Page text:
At the same time, I was disturbed by the pervasive stories of Edwards’s apparent inability to get along with others. Her lack of support in this race from the Congressional Black Caucus or many Prince George’s County political leaders has been striking. Various analyses have deemed Edwards among the least effective members of Congress, in terms of legislation passed or contributed to.

Nonetheless, I flirted with political neutrality in the contest between Van Hollen and Edwards. Van Hollen’s effectiveness is highly compelling. So is Edwards’s stated commitment to principle – I don’t mind having some progressive bomb throwers in power.

Edward’s despicable campaign decisively ends my flirtation. She is a hypocrite on campaign finance. Her claimed purity about the NRA helped damage an effort to do something about the issue.

It’s worse: her inability to get along with anyone makes her not a Bernie Sanders figure (who is rather pure, ideologically, but has a record of being able to work with those who don’t agree with him on everything). No, Donna Edwards is the Ted Cruz of Maryland progressive politics. Bomb-throwing that inspires a movement can be laudable. Alienating produces no value for anyone. The mendacious, hypocritical campaign Edwards has run saps any remaining attractiveness from her candidacy.

Your blogger feels almost guilty for toying with a decision not to endorse Chris Van Hollen. Racial and gender balance are important objectives. But they cannot outweigh the substantial differences between candidates for a single seat. Chris Van Hollen has the character, the skills, and the record of accomplishment Maryland needs in its next senator.

©2016 Keith Berner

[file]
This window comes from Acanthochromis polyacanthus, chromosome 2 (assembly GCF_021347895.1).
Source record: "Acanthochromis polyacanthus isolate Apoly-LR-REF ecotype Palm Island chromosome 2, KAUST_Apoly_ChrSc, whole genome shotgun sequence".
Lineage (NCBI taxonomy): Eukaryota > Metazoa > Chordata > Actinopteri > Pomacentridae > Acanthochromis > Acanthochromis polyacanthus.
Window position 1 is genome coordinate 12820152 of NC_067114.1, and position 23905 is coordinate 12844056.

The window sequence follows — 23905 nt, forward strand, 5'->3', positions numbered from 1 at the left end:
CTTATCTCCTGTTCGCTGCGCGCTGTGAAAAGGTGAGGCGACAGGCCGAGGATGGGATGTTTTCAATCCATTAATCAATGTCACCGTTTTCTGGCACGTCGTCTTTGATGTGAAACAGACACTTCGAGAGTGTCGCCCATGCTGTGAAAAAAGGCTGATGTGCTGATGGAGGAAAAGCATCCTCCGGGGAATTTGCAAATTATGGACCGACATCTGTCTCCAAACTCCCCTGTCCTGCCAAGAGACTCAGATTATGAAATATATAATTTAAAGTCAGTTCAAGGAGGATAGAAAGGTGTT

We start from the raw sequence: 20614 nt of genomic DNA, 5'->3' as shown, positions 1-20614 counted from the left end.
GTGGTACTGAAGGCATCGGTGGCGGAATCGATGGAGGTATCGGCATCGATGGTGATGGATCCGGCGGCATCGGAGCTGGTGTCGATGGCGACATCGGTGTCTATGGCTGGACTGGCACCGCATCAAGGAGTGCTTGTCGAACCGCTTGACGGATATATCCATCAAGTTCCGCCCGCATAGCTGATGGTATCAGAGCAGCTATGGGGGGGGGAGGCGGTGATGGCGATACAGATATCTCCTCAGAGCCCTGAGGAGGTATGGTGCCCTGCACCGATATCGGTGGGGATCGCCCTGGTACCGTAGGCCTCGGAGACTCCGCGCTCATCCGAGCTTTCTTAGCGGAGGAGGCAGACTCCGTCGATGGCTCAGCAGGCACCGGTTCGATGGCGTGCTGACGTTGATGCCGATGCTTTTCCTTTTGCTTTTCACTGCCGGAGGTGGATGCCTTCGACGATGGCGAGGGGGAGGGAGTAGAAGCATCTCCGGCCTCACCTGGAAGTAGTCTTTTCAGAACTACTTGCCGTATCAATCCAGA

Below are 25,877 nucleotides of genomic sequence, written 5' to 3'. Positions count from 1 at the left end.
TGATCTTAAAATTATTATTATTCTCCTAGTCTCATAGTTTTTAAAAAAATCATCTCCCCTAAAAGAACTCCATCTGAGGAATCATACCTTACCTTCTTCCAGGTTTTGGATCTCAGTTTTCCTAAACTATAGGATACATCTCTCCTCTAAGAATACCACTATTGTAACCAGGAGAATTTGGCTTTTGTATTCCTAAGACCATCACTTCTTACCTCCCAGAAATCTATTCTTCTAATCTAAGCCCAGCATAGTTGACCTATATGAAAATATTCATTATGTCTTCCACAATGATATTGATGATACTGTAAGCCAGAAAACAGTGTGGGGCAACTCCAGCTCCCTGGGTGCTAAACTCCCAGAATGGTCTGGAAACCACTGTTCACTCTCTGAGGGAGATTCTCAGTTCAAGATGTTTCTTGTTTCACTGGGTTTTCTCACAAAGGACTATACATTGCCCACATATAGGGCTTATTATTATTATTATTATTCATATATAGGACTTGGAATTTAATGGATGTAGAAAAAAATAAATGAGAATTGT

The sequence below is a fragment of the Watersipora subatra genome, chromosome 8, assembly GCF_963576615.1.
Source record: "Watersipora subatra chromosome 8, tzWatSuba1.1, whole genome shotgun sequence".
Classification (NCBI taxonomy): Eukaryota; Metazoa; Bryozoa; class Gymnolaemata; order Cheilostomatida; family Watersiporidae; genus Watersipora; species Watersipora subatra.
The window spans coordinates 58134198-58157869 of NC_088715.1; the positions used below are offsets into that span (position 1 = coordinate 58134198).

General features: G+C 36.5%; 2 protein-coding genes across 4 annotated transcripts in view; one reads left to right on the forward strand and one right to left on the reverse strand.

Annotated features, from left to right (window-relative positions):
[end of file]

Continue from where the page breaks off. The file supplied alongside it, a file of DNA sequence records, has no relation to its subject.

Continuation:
04.26.15 Heather Mizeur: Don’t let the door hit you on the way out

April 26, 2015

Almost all politicians are ambitious. At least in the back of their minds, they ponder their route to the White House or – at least – the next higher available seat. There is nothing wrong with this per se, except when a line is crossed and the politician’s priority is serving oneself, rather than a greater cause or “the people.”

Heather Mizeur is just such a politician. As a staffer in Sen. John Kerry’s office, she moved to Takoma Park, MD in the early aughts, at least in part because it was an easy place for a progressive to launch a political career. In many city wards, one needs only a couple hundred votes to win and you don’t even have to quit your day job to make one-evening-per week city council meetings.

Having won her seat, Mizeur promptly lost interest in it half-way through her two-year term. Her attendance rate at council meetings tanked and part-way through that second year, she resigned. Her ostensible reason was that she and her wife had found their “dream house” in another Takoma Park ward. In fact, Mizeur was done with city council: she considered her political bona fides sufficiently established for her to turn her attention to the national Democratic Party (running Kerry’s 2004 Maryland campaign and winning a seat on the Democratic National Committee). She also began plotting her run for the Maryland House of Delegates from District 20 and won that seat in 2006.

I heard no complaints about Mizeur during her first four-year term as D20 delegate. But, after that, Mizeur again lost interest in her current job. By 2012, neighbors to that “dream house” started reporting that weeks or months would pass without any sign of activity there. (She was already spending all her time at her new dream house on Maryland’s Eastern Shore.) Legislative insiders said that it also became increasingly difficult to get Mizeur to show up for D20 events and activities, whether in Annapolis or closer to her dark and lonely Takoma Park house.

Mizeur’s eyes were on the next prize: the governorship! Notwithstanding having served only a term-and-a-half as a backbencher and having no record of having run any enterprise larger than her one-staff delegate’s office (and the MD part of Kerry’s awful 2004 campaign), Mizeur considered herself fit to run the state. Shortly after declaring for governor, the candidate announced to a Washington Post reporter that if she didn’t win the race, she would be “done with politics.” Yeah, right. Mizeur came in a distant third in the June 2014 Democratic primary against two lousy alternatives.